CUMBERLAND — The Allegany County Board of Education disclosed details of its evolving plan for enhanced school security on Tuesday. The board favors the utilization of five off-duty state troopers to provide protection for the outlying schools.

“I think the option of using off-duty troopers is a good one,” said board member Mike Llewellyn.

The use of armed off-duty state troopers, who would not be in uniform but could use their cruisers, adds a specific detail to who would actually provide the security.

Previous debate on who would conduct security ranged from trained police officers to retired law enforcement personnel.

The plan was presented by Robert Farrell, the board’s coordinator of safety, security and risk management, who said it would cost $300,000 annually to hire the security personnel.

The proposed security arrangement may be unique in the state.

“This could be a pilot program for the state of Maryland. We could be the model,” said Llewellyn.

The board began its quest for an enhanced security plan with a request to the county in early March for $500,000 to add five armed security guards and two mental health professionals to help in identifying high-risk cases.

The BOE’s initial request caused the board, county commissioners, the Allegany County Sheriff’s Office and Maryland State Police officials to meet and discuss ideas that could lead to a comprehensive plan.

The details of the plan are still being hammered out. The county will have to vote on the plan when it adopts its fiscal year budget by June. It must decide if it will provide all the funding or a portion.

The meeting was the first for County Commissioner Bill Valentine, who has taken the place of Michael McKay, county commission president, as the ex-officio non-voting member on the board. McKay appointed Valentine in an effort to ease his busy schedule and allow a new commissioner to work with the board.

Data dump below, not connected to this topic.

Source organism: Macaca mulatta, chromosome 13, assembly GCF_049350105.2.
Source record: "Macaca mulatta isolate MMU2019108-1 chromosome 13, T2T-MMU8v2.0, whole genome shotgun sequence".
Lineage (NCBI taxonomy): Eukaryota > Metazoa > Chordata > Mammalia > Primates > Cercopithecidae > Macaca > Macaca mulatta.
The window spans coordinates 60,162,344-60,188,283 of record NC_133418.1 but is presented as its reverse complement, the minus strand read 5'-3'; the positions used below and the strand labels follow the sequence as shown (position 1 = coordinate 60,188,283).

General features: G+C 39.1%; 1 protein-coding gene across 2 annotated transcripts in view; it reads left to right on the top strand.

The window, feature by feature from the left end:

“The two boards will work together and I’m quite sure we will come together on a plan,” said Valentine.

“We are in favor of enhanced school security and know it’s a huge issue. School bus and bus stop safety is an issue as well,” added Valentine.

The board has been working on enhanced security since a mass shooting at Sandy Hook Elementary School in Newtown, Conn., in December.

“There are certain things that happen in history that make you take account of what matters,” said Llewellyn.

The mental health aspect of the plan has yet to be worked out.

“I don’t want to lose sight of the mental health aspect of this,” said David Cox, superintendent of schools.

Valentine said the mental health facet will be a component of the plan.

“Commissioner McKay had a meeting with mental health expert Dr. Sue Raver at the health department. She is also working with us to make it a complete package when it’s done,” said Valentine.

The plan also asks for the addition of a sixth retired trooper to teach  DARE classes. Each DARE course is designed to be taught in a 10 consecutive day schedule. DARE stands for Drug Abuse Resistance Education.

Greg Larry can be contacted at

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